Sleep apnea in females

Is there a difference?

Obstructive Sleep Apnea has always been predominantly associated with males, although new research suggests that females are just as likely to suffer from the sleep disorder, making it more prevalent in women than we realise.

 

Common indicators of Obstructive Sleep Apnea (OSA) include snoring, daytime fatigue, and physical signs of apnoeic episodes such as choking or gasping during sleep. Most of which have been observed in male studies.

Recent reports have found that females show fewer symptoms of daytime sleepiness or fatigue and instead they generally will experience other symptoms such as insomnia, restless legs, depression, and hypertension1

We're realising that OSA is just as common in females as it is in males, and as the symptoms in women appear differently, lack of awareness can often lead to many females being undiagnosed.

Characteristics of women with OSA;

- Generally take longer to fall asleep

- Suffer from restless legs syndrome or hypertension

- Experience more flow limitations and arousals throughout the night

- Apnea-Hypopnea Index (AHI) is lower, with more apneas occurring during REM sleep

In addition, research indicates that women can become more susceptible to sleep disordered breathing during pregnancy and post-menopause due to hormonal changes2

Understanding how females with OSA are different to males, it is important to have a CPAP machine that is tailored to suit their needs.

 

Compared to women who do not suffer from OSA, women with untreated sleep-disordered breathing are more likely to develop mild cognitive impairment and in some cases dementia3. In addition, untreated severe OSA is associated with cardiovascular disease and can heavily impact the quality of ones life, however adequate CPAP therapy may reduce this risk4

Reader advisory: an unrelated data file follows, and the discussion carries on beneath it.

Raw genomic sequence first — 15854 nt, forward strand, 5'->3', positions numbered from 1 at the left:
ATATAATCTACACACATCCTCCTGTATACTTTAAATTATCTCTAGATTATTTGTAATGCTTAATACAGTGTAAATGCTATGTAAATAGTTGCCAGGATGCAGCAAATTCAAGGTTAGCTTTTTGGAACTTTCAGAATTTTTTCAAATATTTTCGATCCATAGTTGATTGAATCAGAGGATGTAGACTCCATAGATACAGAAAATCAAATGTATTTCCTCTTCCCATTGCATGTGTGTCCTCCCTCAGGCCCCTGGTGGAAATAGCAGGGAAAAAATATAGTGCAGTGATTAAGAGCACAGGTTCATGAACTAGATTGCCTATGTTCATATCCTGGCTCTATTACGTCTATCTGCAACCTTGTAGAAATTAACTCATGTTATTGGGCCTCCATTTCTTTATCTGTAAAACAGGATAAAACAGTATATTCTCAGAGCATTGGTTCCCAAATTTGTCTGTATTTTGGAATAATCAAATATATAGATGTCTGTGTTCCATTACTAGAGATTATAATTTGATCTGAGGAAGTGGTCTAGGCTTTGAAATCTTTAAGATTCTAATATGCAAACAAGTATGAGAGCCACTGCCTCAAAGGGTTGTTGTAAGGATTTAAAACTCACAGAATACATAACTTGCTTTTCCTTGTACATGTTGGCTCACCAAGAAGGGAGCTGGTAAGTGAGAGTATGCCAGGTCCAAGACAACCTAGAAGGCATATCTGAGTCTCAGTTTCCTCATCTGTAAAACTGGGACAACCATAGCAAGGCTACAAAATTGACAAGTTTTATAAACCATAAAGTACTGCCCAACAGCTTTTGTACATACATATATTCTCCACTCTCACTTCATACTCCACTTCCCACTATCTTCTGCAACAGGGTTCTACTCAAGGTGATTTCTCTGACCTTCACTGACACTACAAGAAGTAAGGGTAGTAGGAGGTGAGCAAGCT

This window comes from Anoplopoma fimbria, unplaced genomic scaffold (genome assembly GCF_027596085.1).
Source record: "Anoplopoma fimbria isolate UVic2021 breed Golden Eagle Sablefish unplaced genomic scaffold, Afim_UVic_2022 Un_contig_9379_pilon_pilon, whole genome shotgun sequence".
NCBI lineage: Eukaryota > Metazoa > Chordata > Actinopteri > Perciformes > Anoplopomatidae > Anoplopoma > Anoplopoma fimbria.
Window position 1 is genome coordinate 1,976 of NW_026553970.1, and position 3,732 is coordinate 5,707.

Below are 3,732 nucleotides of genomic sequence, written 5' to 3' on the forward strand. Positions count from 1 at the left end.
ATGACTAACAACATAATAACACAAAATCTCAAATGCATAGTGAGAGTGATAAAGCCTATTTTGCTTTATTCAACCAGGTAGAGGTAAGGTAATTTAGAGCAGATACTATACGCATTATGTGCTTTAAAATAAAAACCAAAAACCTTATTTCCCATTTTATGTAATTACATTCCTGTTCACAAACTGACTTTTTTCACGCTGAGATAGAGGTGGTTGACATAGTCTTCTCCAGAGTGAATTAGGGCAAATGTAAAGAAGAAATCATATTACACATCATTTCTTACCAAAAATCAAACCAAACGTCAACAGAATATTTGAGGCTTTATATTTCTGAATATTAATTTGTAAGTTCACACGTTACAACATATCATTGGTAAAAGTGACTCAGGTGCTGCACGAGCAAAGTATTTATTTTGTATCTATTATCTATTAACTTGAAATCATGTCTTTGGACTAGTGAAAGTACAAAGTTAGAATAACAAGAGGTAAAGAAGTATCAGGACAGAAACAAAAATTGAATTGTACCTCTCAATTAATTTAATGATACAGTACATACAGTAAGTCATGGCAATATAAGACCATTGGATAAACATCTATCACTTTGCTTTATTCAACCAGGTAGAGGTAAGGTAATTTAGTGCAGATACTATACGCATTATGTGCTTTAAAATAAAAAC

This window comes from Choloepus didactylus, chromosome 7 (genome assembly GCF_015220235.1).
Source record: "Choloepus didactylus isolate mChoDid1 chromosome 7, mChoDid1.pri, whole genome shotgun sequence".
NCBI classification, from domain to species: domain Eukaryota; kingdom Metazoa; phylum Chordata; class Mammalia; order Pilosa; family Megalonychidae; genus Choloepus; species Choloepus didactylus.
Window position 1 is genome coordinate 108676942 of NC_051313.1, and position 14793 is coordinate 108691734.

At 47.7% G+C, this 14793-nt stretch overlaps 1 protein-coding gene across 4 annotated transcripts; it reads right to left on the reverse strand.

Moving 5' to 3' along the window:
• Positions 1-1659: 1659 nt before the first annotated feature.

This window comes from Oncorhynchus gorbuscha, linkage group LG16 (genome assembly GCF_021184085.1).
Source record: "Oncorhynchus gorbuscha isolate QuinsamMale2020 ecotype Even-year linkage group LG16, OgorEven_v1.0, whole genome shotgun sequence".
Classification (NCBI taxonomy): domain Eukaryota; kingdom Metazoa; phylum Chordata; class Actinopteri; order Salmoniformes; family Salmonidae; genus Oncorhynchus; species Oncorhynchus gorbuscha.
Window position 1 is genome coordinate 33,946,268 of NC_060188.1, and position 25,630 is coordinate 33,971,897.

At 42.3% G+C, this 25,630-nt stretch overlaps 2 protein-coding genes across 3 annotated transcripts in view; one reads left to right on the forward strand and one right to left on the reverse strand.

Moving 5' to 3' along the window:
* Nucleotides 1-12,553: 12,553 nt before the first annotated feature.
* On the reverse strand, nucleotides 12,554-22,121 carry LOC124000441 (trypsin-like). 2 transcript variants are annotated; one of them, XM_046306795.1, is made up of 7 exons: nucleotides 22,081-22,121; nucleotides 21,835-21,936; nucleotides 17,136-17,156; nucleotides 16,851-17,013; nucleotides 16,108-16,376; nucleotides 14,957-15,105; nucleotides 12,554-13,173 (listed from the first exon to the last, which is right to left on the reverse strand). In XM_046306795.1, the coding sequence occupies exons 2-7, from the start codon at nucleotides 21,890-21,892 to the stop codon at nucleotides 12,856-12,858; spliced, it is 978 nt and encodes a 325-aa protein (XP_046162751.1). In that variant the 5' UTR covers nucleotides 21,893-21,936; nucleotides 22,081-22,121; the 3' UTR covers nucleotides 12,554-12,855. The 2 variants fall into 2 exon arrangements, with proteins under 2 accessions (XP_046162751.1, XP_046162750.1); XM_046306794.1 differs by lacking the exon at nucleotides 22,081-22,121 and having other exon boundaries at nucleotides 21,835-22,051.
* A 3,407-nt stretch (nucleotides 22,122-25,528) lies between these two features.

Recognising these differences, ResMed and SmartMed are the first to develop a CPAP device designed specifically to treat OSA in females.

Their unique algorithms respond to apnoeic events in a more sensitive way (compared to the standard algorithm) that prevents sleep disturbance and therefore better long-term compliance.

At CPAP Direct, we understand the importance of sleep and the impact it has on the quality of our lives. A number of our female clinicians personally know the struggle living with OSA, and use a CPAP Machine every night.

If you feel you may suffer from sleep apnea, or would like to discuss your therapy with a trained female clinician, please register your details below and we'll be in contact to offer you support.

These devices are specifically designed to treat sleep apnea in females.

Shop SmartMed iBreeze Female Device

Shop SmartMed iDisc Device

Shop ResMed AirSense 10 For Her Device


References

1. Franklin KA et al. Sleep apnoea is a common occurrence in females. Eur Respir J 2012
2. Young T et al. Menopausal status and sleep-disordered-breathing in the Wisconsin Sleep Cohort Study. Am J Respir Crit Care Med 2003; 176(9):1181-5
3. Yaffe L et al. Sleep-disordered-breathing, hypoxia, and risk of mild cognitive impairment and dementia in older women. Jama 2011; 306(6):613-9
4. Campos-Rodriguez F et al. Cardiovascular mortality in women with obstructive sleep apnea with or without continuous positive airway pressure treatment: a cohort study. Ann Intern Med 2012; 156(2):115-22
5. O’Connor C, Thornley KS, and Hanly PJ. Gender differences in the polysomnographic features of obstructive sleep apnea. Am J Respir Crit Care Med 2000; 161(5):1465-726

 

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